If you’ll indulge me for a moment or two, I’d like to share a few personal observations.
This is my penultimate hour of Marketplace Money. As we mentioned a couple of weeks ago, I’m leaving after six years hosting this show, 11 years at Marketplace. Next week is our special partnership with the New York Times, so this is my last chance to say a few other words before goodbye.
I never imagined I’d host a show about personal finance for a couple of reasons. First, I’ve always been terrible with money. And second, I’ve always been terrible with money. Astute listeners will have already picked up on that. I’ve learned a lot just by hosting this show, though. Six years of daily immersion in one subject? Well, I should be making better choices just by osmosis. And I do — not always, but certainly more than I used to.
I learned a lot about money from you. Many of you are way smarter about money than I am — I can see that in the emails you send in after hearing our call-in segments. I often wished we’d had you on the line to help another listener. But unfortunately, most of our mail is the opposite. So many of you are in pain because of money. You’re baffled by it, you’re afraid of it and you don’t want anyone to know. Because god forbid we talk openly about our money issues.
Now here is where I could insert a bunch of the usual personal finance bromides. Spend less than you earn. Save all you can for retirement. Stick to a budget. Sure — all those are important. But after six years of dispensing financial advice or at least being in the room when we gave that advice, it really comes down to one thing: choices. And there’s almost nothing more personal in our lives than the choices we make.
So no radio show, no blog, no book is going to be able to do that for you. And the system today demands so many more financial choices from all of us. We have to manage our own retirement accounts. We have to save enormous sums for college. We pay a far bigger chunk of our health care bills. We’re really on our own — and we’re terrified we’re not going to have enough. So we take risks with our money that we probably shouldn’t. So if you need help, find an adviser and pay for an hour or two of help. Or try out Dave or Suze if you like. Or start with tutorials on the government’s consumer financial protection website. The resources are endless, so do as much as you can to educate yourself. And then… give yourself a break.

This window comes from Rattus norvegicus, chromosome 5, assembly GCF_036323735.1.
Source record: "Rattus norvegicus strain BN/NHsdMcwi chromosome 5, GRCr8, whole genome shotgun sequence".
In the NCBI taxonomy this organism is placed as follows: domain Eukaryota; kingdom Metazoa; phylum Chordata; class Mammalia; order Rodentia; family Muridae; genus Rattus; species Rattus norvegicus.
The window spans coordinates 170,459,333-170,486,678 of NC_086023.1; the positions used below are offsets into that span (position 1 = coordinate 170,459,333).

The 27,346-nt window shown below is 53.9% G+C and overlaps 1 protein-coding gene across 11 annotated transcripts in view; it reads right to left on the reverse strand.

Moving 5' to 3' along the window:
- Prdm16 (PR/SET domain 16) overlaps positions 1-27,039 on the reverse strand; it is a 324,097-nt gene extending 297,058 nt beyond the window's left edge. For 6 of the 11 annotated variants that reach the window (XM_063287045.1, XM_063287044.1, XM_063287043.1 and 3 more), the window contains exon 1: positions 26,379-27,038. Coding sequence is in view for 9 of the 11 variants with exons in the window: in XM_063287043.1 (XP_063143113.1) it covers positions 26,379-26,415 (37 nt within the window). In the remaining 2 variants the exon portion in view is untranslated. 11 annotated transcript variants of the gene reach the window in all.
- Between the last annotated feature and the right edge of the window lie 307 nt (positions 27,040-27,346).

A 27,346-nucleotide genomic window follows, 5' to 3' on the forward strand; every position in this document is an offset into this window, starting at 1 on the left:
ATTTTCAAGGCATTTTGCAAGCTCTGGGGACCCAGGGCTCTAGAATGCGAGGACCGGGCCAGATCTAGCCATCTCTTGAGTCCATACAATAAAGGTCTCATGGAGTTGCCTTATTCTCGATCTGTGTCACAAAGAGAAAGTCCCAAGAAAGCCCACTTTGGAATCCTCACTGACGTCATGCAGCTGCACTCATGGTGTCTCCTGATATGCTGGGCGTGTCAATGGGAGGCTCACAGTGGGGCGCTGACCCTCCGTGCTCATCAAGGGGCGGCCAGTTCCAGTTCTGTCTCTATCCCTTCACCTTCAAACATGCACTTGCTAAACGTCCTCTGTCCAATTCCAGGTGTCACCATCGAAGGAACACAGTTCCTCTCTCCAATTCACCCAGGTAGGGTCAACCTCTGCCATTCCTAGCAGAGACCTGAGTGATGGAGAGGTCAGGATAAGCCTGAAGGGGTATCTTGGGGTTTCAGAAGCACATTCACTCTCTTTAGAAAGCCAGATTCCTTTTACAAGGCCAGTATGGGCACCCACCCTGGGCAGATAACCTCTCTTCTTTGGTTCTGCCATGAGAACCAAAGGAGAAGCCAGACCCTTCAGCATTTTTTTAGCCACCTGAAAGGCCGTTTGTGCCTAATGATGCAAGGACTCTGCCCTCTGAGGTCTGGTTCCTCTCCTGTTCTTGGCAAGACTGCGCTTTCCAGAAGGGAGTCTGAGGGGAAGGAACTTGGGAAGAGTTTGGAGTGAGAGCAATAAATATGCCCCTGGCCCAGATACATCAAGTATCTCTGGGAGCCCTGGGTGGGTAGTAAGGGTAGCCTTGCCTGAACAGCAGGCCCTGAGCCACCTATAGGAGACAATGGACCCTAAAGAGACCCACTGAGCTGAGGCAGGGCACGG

If you look back at your financial life so far — you probably did a few things you wish you hadn’t. Welcome to my world! But we got through it, right? Or we’re working to get there? So give yourself a break.
And while you’re at it, give everybody else a break. Lots of people made lots of mistakes over the last few years with mortgages, with overspending, with trying to time the stock market. But that doesn’t mean they deserve a lesser life when they wake up to the consequences of those choices. Maybe, just maybe, it’s on all of us to have a little more compassion for the mistakes and the struggle.
It’s been an honor. It’s been a privilege. And I will miss all of YOU more than you could possibly ever know.